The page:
Afraid of Loss

Fear is a great way to end up paralyzed.  Not knowing how to get over something or someone can make you sit silently in the corner wondering over and over again how you could have fixed even the smallest of details.  And sometimes you just can’t fix anything.  Right  now I keep looking for answers to two great questions, how to cope with the loss of my daughter and how to come to terms with the ending of my relationship.  Neither are simple and currently are the greatest source of my waking up from an already restless sleep to my heart pounding through my chest.

I have loved women in my life before, but nothing comes close to the way I felt about her [in protecting her privacy I have to rely on pronouns, sorry!].  The way she made me feel just by being in the room was unlike anything I had ever felt.  From the first time I held her hand until the last time I held her hand, she has been the most important person in my life.  Her absence has made things darker, a little sadder.  Simple things we used to do now have little or no meaning.  Shows we used to watch together I ignore for the most part because we could joke about things in the plots, talk about some book or other show it reminded us of, just in general have simple small talk even when the rest of the world was weighing heavily upon our shoulders.  I miss that, I miss the person who was my best friend.  The other day I was just looking for the voice on the phone who used to laugh about my calling some of the people in the office children to help me deal with an issue with someone.  It wasn’t huge, but I came to rely on her telling me in subtle ways I was being silly and that I just needed to look past whatever.

Protecting her was the most important job I could have ever had.  Protect her from being sad, protect her from being hurt, protect her from the things I couldn’t predict but knew were going to happen anyway.  What I couldn’t protect her from was me!  My needing her to be there.  My getting angry about not understanding why things went sideways at a moments notice.  My not being there when we lost our daughter.  My grief was so strong that I clung to her like a life raft.  And then she needed to leave for a little while.

My main focus became making sure she had all of the help I could possible muster for her in the best way I could get it to her.  Ask friends to focus on her for a little bit, give her the opportunity to focus on things that only mattered to her, space to figure what she wanted.  I never did that for myself, a big mistake.  I relied on the notion that we would be there for one another.  The same way I laid in bed with her after losing our daughter, I thought that our greatest strength was in helping each other.  Those notions of marriages vows still echoing in my head, through better and worse, through sickness and health…  We were experiencing all of those at the same time.  The pain and hurt, along with the strength I was trying to provide her and gain from her.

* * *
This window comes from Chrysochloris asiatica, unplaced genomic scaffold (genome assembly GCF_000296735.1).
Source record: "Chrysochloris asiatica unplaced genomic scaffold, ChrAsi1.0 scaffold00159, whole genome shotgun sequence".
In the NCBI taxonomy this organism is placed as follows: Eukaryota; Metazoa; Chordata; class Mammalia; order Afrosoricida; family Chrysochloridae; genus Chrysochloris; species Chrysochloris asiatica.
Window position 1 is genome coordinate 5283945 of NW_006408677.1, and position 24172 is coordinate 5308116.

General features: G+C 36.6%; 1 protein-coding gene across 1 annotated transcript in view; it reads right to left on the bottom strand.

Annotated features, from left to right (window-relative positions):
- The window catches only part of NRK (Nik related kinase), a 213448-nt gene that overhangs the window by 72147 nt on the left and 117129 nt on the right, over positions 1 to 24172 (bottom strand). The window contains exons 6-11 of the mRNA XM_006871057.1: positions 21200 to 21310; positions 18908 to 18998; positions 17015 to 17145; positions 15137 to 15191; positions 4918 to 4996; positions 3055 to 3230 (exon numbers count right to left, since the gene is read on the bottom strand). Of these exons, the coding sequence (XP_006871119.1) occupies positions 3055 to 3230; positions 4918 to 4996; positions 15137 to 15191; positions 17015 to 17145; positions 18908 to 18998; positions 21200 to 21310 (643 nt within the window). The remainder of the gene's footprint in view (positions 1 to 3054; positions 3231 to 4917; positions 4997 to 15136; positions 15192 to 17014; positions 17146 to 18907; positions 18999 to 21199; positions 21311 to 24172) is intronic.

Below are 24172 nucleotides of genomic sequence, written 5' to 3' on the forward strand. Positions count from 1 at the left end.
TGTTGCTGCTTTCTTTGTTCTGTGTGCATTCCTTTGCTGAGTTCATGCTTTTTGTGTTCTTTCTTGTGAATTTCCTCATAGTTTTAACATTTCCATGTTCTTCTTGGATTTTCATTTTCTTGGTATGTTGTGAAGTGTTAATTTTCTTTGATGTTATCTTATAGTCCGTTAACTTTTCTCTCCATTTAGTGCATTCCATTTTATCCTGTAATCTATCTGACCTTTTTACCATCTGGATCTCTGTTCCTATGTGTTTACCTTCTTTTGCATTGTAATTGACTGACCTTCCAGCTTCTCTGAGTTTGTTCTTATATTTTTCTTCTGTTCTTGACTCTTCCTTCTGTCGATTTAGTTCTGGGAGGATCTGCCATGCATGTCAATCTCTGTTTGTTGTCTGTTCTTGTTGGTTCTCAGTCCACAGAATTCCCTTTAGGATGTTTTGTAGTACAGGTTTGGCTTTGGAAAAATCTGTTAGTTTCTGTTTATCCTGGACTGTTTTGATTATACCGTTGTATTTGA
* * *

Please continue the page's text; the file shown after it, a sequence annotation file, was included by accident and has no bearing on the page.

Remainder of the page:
I’m not sure I will ever get over the loss of our daughter.  I spend time working the program I have joined, spoken with a therapist, added a family counselor to help me piece things together, but it’s a lot of people sometimes giving conflicting advice.  The only thing I know for certain is that my little girl would have been loved by a family that wanted her.  She would have had cousins, aunts and uncles, grandparents, friends who all would have treated her like a princess.  Never knowing who she could have been eats at me.  Yesterday was Pregnancy and Infant Loss Remembrance Day.  I didn’t know that even existed and wished that I still didn’t know.  But it is comforting recognizing that others struggle to properly memorialize someone who never really had a chance at life.

I had books piled on my iPad about building dollhouses and how to raise a little girl when daddy is not sure how to answer some of her questions.  I so wanted to build her a treasure chest for her to have a place to put those things that meant the most to her.  A safe place for her toys, or books, some picture she drew that she didn’t want to lose.  The plans are still in my desk drawer along with a copy of a sonogram that I look at from time to time.  I now wish we had done some 3D sonogram like my cousin, I just didn’t know that they existed.  I was so happy to she my little bug rumbling around on the screen I couldn’t have been happier.  10 finger, 10 toes, and a perfect little face was all I ever saw.  Like I told her mother, just come home safely, there’s nothing more important to me than that simple action.

The drawers in my bedroom are still empty, the closet only half used because it was about making sure she knew she had a place of her own, space that was hers only.  She only needed to fill it.  The tshirt she last wore sits on the shelf, unwashed and starting to get very wrinkled from being put under my pillow at nights some times.  Trying to fill close, trying to remember when she would just wake up and smile at me as I joked about taking her picture.  She was going to make a wonderful mother, she made a wonderful life partner.  Our daughter would have hopefully been a copy of her mother.  That’s the prayer I always had, just like her mother.

Now I’m grieving them both, one who I can never see and one who lives only a couple miles away.  But who will continue to live in my heart.


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